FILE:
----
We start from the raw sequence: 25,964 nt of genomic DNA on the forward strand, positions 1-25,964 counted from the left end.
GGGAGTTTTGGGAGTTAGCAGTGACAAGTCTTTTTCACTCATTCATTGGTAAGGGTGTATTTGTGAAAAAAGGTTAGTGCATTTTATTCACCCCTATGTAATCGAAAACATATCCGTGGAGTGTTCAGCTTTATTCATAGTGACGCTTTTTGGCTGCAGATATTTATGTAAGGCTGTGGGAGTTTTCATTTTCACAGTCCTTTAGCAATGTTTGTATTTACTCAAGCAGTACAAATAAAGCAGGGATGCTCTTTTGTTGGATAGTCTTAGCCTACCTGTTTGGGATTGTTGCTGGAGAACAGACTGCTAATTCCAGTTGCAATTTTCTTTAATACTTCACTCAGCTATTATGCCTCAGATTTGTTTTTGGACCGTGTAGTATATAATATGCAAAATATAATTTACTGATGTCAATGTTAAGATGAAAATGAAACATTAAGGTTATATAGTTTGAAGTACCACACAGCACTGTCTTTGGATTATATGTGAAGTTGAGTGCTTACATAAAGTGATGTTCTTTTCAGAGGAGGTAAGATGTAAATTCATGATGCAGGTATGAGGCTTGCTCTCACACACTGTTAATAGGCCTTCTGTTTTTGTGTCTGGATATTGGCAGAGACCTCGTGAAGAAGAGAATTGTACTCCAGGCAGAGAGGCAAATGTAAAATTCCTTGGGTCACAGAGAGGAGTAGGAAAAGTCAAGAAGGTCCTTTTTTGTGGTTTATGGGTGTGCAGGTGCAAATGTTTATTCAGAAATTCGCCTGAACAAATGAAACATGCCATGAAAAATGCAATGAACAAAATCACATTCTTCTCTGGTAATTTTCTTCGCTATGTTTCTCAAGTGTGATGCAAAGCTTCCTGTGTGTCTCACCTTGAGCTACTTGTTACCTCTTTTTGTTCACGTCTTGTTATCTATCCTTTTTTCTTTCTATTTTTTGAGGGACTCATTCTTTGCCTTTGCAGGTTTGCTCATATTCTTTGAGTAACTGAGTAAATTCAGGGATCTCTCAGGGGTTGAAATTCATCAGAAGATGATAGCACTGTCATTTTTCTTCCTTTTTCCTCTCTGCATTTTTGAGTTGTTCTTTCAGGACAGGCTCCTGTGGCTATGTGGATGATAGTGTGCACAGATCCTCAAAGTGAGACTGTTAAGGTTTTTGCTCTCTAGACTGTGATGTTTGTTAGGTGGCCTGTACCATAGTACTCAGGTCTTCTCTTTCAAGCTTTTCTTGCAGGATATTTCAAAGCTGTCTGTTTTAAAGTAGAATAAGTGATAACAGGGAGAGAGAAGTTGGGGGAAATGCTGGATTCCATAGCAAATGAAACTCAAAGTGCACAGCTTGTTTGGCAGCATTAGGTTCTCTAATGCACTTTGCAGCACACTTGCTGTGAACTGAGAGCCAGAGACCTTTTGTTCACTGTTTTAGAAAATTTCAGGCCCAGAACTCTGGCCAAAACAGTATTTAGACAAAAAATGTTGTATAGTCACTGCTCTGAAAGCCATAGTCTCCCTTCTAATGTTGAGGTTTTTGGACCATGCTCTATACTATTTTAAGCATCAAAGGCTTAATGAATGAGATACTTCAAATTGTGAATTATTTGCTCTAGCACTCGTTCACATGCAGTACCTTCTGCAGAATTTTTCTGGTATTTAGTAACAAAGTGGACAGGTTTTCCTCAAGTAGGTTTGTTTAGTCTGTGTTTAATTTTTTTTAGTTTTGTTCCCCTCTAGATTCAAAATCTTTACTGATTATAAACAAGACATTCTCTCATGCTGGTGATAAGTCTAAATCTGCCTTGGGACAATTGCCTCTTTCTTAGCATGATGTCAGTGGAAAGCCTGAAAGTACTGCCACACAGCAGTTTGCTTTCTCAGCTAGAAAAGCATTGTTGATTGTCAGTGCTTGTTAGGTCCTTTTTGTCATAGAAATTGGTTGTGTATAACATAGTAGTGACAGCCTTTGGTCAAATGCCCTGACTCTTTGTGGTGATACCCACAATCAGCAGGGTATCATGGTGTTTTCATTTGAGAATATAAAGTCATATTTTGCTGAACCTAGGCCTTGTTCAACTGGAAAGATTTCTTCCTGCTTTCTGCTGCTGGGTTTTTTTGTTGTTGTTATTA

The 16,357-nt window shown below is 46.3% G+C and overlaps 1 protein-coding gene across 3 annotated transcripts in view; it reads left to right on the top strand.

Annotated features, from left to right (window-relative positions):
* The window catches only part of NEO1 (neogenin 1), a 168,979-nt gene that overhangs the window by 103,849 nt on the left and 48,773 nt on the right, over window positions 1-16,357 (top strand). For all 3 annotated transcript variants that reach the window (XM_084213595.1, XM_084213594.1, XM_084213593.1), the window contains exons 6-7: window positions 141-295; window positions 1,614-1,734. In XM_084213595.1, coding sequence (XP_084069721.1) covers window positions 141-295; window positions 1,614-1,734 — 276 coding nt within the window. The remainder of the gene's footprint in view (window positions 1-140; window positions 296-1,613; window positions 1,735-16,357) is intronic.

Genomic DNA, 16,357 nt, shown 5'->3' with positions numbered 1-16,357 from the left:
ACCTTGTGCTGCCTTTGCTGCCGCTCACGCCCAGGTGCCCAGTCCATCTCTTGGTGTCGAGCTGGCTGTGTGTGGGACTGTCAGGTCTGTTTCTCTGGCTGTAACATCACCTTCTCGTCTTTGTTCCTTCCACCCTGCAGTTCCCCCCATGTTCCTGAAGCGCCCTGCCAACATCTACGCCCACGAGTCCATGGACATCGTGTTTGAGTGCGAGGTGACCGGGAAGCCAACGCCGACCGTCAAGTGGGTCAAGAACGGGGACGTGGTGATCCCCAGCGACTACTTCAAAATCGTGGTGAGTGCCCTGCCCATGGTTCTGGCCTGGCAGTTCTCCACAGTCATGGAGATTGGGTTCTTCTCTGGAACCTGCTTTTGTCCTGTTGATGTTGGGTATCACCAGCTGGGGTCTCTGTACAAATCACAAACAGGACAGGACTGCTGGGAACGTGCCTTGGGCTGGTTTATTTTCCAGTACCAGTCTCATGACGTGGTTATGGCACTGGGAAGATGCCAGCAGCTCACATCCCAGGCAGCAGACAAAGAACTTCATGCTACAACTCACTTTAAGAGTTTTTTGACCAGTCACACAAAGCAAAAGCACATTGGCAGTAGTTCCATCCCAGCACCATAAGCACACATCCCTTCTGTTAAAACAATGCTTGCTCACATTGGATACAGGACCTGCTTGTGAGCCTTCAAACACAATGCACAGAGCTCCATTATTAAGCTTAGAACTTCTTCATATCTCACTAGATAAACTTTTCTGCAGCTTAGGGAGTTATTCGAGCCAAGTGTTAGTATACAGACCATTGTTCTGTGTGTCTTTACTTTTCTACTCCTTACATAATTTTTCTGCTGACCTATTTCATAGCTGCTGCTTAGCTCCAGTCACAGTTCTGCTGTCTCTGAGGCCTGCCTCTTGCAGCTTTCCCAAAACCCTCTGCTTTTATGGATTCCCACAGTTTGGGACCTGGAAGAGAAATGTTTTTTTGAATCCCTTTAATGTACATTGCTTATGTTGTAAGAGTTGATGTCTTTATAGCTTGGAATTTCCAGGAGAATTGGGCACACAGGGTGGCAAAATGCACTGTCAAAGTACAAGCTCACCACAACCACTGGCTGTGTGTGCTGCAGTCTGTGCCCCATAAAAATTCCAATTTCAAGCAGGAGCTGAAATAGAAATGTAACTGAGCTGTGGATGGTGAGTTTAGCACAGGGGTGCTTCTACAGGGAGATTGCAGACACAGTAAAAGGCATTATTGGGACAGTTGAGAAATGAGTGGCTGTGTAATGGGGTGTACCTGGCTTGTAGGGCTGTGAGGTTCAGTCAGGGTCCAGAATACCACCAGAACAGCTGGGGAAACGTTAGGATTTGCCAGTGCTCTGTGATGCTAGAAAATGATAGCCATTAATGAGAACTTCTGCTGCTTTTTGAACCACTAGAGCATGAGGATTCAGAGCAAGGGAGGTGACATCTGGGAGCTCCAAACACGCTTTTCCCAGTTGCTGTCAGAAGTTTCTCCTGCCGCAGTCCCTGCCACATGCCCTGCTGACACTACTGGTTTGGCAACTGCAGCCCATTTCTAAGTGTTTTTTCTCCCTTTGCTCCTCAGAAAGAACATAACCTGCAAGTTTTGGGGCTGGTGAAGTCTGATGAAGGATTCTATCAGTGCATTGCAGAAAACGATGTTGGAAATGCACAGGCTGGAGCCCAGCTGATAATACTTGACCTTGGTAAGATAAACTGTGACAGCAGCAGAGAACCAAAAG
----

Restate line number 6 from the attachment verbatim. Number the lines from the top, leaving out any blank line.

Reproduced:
Genomic DNA, 16,357 nt, shown 5'->3' with positions numbered 1-16,357 from the left: